Beethoven’s chamber music played by Sitkovetsky and Friends

A_E_Bethoven_Emily Cramton_Joseph Karl Stieler .jpg
Emily Cramton
  Staff Writer

The Greensboro Symphony Orchestra kicked off its season last weekend with Thursday, Friday, and Saturday night performances, Friday being the first concert of the popular chamber series. Maestro Dmitry Sitkovetsky was joined by pianist Inara Zandmane and cellist Alex Ezerman in the Recital Hall at UNCG for a fantastic night of Handel and Beethoven.

The night began with Handel’s Violin Sonata no.4 in D Major, an often-performed staple of violin repertoire. The work is short, consisting of four brief but well-defined movements in the time span of about twelve minutes. Composed in 1749, this work was Handel’s final piece of chamber music. It follows the traditional form of the Italian sonata da chiesa, with movements in a slow-fast-slow-fast pattern.

Before he began playing, Sitkovetsky came onstage to introduce the piece and provide context. In the September of 1966, Sitkovetsky became the youngest ever winner of the Prague Concertino Competition for Young Musicians at only age twelve with his performance of Handel’s sonata.

Clearly, this piece is both meaningful and extremely familiar to Sitkovetsky, and that familiarity was evident in his playing. The first movement is marked Adagio, and Sitkovetsky played tenderly and with great awareness, his vibrato warm but not over-present and his phrasing delicate and purposeful. The second movement, the first of two Allegros, served as a nice contrast to the warm melodies of the Adagio. With quick sixteenth note patterns and short notes, the movement was light and playful. Sitkovetsky played it with great efficiency, making the most complex passages look effortless.

The Larghetto third movement returns to a slow melodic line, this one more wistful and longing than the first. Again, Sitkovetsky played delicately, shaping the phrases clearly. The final movement, another Allegro, is similar to the second movement, with a light piano part and many quick runs and dotted rhythms in the solo part. Throughout the whole piece, accompanist Inara Zandmane followed Sitkovetsky’s every tempo fluctuation and phrasing adjustment closely. In all, this short sonata made a lasting impression.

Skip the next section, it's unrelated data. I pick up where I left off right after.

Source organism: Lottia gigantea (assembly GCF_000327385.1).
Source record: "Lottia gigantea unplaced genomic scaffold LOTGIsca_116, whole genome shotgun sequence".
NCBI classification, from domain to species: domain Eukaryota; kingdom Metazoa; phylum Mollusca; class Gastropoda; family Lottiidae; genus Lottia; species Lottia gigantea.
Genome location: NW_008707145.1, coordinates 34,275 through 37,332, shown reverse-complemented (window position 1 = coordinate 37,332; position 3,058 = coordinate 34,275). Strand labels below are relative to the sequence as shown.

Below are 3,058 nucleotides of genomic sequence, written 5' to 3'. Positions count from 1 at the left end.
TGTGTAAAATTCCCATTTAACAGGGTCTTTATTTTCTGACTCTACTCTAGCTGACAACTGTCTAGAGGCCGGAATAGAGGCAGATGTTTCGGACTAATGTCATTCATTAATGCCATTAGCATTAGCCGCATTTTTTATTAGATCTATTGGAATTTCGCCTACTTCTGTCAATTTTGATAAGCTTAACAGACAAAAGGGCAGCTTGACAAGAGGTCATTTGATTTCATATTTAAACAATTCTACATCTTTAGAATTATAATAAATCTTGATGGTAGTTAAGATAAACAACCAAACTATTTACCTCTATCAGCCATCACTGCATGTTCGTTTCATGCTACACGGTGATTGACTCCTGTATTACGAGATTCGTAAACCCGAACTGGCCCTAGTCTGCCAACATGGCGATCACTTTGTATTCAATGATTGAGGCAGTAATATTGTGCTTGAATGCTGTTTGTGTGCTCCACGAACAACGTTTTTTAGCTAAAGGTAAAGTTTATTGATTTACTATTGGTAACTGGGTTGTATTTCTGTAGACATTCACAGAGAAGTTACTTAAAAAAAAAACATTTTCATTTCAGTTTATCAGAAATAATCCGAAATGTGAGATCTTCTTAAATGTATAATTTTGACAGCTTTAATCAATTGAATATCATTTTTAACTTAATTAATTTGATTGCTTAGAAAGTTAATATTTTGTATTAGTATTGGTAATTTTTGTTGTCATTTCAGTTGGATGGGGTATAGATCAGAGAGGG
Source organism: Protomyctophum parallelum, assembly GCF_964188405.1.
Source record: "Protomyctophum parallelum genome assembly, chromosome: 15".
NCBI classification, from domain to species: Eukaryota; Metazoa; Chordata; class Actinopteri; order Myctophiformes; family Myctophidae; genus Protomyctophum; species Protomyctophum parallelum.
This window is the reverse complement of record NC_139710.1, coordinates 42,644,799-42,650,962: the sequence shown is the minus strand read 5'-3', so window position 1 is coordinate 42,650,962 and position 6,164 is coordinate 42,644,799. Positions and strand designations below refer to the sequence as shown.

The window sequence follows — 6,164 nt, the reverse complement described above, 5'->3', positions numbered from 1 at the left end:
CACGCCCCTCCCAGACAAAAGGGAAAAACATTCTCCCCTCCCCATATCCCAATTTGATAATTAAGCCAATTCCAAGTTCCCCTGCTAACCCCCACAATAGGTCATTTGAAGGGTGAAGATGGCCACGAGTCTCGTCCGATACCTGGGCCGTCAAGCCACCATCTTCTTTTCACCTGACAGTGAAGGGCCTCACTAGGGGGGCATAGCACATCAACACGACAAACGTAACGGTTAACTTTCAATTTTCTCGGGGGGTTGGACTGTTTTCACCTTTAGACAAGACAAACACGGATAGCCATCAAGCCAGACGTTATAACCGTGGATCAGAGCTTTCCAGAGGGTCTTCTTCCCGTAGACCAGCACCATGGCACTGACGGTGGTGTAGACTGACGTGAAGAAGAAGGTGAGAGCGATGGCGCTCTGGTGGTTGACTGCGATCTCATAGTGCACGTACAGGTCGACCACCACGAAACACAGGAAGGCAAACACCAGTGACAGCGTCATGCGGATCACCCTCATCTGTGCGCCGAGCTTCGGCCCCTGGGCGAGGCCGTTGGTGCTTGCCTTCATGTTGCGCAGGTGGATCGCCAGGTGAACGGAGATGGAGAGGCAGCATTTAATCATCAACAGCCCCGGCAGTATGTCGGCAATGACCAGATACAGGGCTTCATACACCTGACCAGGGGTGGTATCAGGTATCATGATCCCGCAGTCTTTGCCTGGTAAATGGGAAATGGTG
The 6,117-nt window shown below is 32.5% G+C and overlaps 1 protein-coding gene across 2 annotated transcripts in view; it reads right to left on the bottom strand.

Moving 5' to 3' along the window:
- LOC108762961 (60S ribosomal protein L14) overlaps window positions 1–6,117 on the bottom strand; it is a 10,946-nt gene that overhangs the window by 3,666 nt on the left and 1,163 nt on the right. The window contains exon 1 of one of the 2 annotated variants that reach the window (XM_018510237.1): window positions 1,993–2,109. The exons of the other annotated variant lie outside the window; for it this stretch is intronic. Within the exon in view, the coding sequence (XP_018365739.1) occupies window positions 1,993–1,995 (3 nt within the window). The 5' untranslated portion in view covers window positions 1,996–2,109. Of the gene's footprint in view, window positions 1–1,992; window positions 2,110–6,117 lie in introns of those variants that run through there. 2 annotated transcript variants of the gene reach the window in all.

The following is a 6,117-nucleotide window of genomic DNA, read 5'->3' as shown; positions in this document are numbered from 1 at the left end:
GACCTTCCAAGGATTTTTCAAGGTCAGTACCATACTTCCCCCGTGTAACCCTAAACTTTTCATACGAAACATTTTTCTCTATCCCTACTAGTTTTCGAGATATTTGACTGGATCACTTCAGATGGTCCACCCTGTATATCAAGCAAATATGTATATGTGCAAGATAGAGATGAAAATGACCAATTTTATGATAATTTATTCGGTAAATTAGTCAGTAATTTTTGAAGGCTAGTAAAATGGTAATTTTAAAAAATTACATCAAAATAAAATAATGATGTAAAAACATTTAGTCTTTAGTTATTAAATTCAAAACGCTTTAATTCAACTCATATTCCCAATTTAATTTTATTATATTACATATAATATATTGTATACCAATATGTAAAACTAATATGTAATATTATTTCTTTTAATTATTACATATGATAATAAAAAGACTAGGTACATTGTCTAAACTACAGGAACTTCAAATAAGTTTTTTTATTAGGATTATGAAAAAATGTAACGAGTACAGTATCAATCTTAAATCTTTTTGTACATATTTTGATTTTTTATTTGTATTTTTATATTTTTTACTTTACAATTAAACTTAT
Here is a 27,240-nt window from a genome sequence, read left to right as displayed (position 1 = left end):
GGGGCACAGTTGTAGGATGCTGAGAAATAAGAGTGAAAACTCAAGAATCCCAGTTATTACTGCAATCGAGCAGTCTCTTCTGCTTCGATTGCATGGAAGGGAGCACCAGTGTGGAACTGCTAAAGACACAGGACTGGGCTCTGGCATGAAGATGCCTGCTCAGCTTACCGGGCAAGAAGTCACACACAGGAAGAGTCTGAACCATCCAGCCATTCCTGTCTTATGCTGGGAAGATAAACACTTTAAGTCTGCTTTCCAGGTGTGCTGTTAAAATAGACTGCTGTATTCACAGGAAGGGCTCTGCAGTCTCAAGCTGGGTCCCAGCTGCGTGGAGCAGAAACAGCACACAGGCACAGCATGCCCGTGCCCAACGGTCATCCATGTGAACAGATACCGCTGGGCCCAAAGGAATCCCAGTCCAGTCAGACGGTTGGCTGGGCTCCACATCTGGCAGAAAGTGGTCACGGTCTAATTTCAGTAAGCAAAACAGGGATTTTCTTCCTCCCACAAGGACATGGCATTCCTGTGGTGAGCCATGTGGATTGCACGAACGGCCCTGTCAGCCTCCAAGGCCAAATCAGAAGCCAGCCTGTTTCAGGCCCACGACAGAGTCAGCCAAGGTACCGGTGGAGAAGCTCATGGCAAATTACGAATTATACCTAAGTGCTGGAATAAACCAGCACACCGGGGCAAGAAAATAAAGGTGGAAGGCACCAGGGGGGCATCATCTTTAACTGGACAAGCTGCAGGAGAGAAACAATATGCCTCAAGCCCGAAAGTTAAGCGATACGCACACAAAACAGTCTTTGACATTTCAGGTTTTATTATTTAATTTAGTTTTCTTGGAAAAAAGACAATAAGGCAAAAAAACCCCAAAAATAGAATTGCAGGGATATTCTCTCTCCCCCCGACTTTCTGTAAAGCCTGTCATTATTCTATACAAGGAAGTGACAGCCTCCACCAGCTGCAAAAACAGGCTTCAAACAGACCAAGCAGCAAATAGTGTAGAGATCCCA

After a brief pause, Maestro Sitkovetsky came onstage again to introduce the second piece ,Beethoven’s seventh Piano Trio in B-flat Major. Beethoven often dedicated pieces to his royal supporters as a way of showing his appreciation, and so this piece was dedicated to the Archduke Rudolf of Austria, earning its nickname, the “Archduke” trio.

Beethoven’s compositional career is often divided into three periods: early, middle, and late. Each period is marked by important events in his life as well as the styles and influences of his compositions. His early period, until about 1802, was heavily influenced by Haydn and Mozart, though he later began to expand his range of influence and experimentation. His middle period, from 1803 to 1814, was marked by the news that he was going deaf, and his works of this time often have themes of struggle and heroism. His late period, from 1815 on, began when he was almost completely deaf and consisted of much experimentation and personal expression that were, in many ways, extremely advanced for the time period.

Composed in 1811, the Archduke Trio came at the later part of Beethoven’s middle period. In four movements, the work begins and ends with allegros, with a quick scherzo and a slow andante cantabile movement in between. The piece provided a nice contrast to the earlier Violin Sonata, as it was a trio with three more equal parts as opposed to one solo. It’s also considerably longer, with a duration of about 45 minutes. The work is expansive and epic in many ways, and it is one of Beethoven’s best known and most complex piano trios.

The first movement opens with a grand, flowing theme in the piano, transitioning to the violin and cello, which play together in harmonies and echoing lines. The movement follows a traditional sonata form, and the melodies in the subjects are spacious and pronounced. The second movement, a shorter, quicker scherzo, is light and energetic, with a bouncy staccato line in the cello providing rhythmic framework. The cantabile movement has an intense depth, and its hymn-like melodies are reaching. With a theme-and-variations format, each section of the movement evolves the established theme, moving further away from home while the harmonic structure remains reliable. The final movement returns to the work’s epic roots, quickly pulling the listener out of the trance of the third movement with a quick rondo. The piece concludes with a presto coda, with all three instruments soaring towards the conclusion.

Throughout the expansive work, Sitkovetsky, Zandmane, and Ezerman played with precise technique and style, combining their great individual virtuosities into a tight ensemble. The three communicated well and efficiently in all the twists and turns in the piece. A chamber group with players of such high caliber is not to be missed, particularly with a great program like the one featured on Friday night.


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